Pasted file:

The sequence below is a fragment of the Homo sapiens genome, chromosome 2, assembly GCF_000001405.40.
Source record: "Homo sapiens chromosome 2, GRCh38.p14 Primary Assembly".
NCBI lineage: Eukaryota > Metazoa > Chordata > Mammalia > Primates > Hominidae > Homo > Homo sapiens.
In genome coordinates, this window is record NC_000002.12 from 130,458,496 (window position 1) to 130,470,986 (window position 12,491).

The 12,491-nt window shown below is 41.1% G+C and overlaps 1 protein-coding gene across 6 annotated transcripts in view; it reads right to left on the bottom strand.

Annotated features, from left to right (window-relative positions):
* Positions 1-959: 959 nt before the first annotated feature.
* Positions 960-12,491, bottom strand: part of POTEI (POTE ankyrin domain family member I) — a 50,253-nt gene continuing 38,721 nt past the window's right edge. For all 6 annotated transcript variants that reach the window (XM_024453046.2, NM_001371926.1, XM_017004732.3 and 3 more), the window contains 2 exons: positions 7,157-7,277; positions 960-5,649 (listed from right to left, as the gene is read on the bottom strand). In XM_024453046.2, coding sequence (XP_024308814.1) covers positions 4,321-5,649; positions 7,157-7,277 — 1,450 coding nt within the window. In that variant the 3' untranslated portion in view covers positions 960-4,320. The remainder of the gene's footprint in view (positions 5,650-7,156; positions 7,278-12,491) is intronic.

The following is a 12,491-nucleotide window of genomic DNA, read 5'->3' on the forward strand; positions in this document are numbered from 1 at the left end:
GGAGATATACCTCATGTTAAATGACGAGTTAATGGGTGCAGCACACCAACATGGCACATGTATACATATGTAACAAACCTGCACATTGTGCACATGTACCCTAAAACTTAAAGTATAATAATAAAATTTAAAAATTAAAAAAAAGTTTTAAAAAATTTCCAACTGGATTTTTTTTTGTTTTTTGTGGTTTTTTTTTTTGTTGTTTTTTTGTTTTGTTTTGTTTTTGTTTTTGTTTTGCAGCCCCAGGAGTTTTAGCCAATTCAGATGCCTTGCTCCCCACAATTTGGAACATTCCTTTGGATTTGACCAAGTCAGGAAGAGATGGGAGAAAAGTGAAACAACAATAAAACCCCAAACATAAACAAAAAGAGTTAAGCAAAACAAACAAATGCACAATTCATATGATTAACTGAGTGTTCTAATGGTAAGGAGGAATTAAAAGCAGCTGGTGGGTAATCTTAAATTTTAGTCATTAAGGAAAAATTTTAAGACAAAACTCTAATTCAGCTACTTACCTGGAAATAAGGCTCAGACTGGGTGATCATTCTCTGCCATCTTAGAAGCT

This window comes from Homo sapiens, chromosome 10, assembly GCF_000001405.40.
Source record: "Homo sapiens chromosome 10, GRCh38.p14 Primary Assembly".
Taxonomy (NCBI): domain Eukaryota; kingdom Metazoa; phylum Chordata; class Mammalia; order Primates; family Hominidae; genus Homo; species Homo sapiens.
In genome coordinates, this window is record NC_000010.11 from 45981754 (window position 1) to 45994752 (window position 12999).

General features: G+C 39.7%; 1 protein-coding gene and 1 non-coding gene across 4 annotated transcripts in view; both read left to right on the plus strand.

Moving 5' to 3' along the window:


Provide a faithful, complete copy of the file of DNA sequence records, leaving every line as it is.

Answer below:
The sequence below is a fragment of the Homo sapiens genome, chromosome 2, assembly GCF_000001405.40.
Source record: "Homo sapiens chromosome 2, GRCh38.p14 Primary Assembly".
NCBI lineage: Eukaryota > Metazoa > Chordata > Mammalia > Primates > Hominidae > Homo > Homo sapiens.
In genome coordinates, this window is record NC_000002.12 from 130,458,496 (window position 1) to 130,470,986 (window position 12,491).

The 12,491-nt window shown below is 41.1% G+C and overlaps 1 protein-coding gene across 6 annotated transcripts in view; it reads right to left on the bottom strand.

Annotated features, from left to right (window-relative positions):
* Positions 1-959: 959 nt before the first annotated feature.
* Positions 960-12,491, bottom strand: part of POTEI (POTE ankyrin domain family member I) — a 50,253-nt gene continuing 38,721 nt past the window's right edge. For all 6 annotated transcript variants that reach the window (XM_024453046.2, NM_001371926.1, XM_017004732.3 and 3 more), the window contains 2 exons: positions 7,157-7,277; positions 960-5,649 (listed from right to left, as the gene is read on the bottom strand). In XM_024453046.2, coding sequence (XP_024308814.1) covers positions 4,321-5,649; positions 7,157-7,277 — 1,450 coding nt within the window. In that variant the 3' untranslated portion in view covers positions 960-4,320. The remainder of the gene's footprint in view (positions 5,650-7,156; positions 7,278-12,491) is intronic.

The following is a 12,491-nucleotide window of genomic DNA, read 5'->3' on the forward strand; positions in this document are numbered from 1 at the left end:
GGAGATATACCTCATGTTAAATGACGAGTTAATGGGTGCAGCACACCAACATGGCACATGTATACATATGTAACAAACCTGCACATTGTGCACATGTACCCTAAAACTTAAAGTATAATAATAAAATTTAAAAATTAAAAAAAAGTTTTAAAAAATTTCCAACTGGATTTTTTTTTGTTTTTTGTGGTTTTTTTTTTTGTTGTTTTTTTGTTTTGTTTTGTTTTTGTTTTTGTTTTGCAGCCCCAGGAGTTTTAGCCAATTCAGATGCCTTGCTCCCCACAATTTGGAACATTCCTTTGGATTTGACCAAGTCAGGAAGAGATGGGAGAAAAGTGAAACAACAATAAAACCCCAAACATAAACAAAAAGAGTTAAGCAAAACAAACAAATGCACAATTCATATGATTAACTGAGTGTTCTAATGGTAAGGAGGAATTAAAAGCAGCTGGTGGGTAATCTTAAATTTTAGTCATTAAGGAAAAATTTTAAGACAAAACTCTAATTCAGCTACTTACCTGGAAATAAGGCTCAGACTGGGTGATCATTCTCTGCCATCTTAGAAGCT

This window comes from Homo sapiens, chromosome 10, assembly GCF_000001405.40.
Source record: "Homo sapiens chromosome 10, GRCh38.p14 Primary Assembly".
Taxonomy (NCBI): domain Eukaryota; kingdom Metazoa; phylum Chordata; class Mammalia; order Primates; family Hominidae; genus Homo; species Homo sapiens.
In genome coordinates, this window is record NC_000010.11 from 45981754 (window position 1) to 45994752 (window position 12999).

General features: G+C 39.7%; 1 protein-coding gene and 1 non-coding gene across 4 annotated transcripts in view; both read left to right on the plus strand.

Moving 5' to 3' along the window: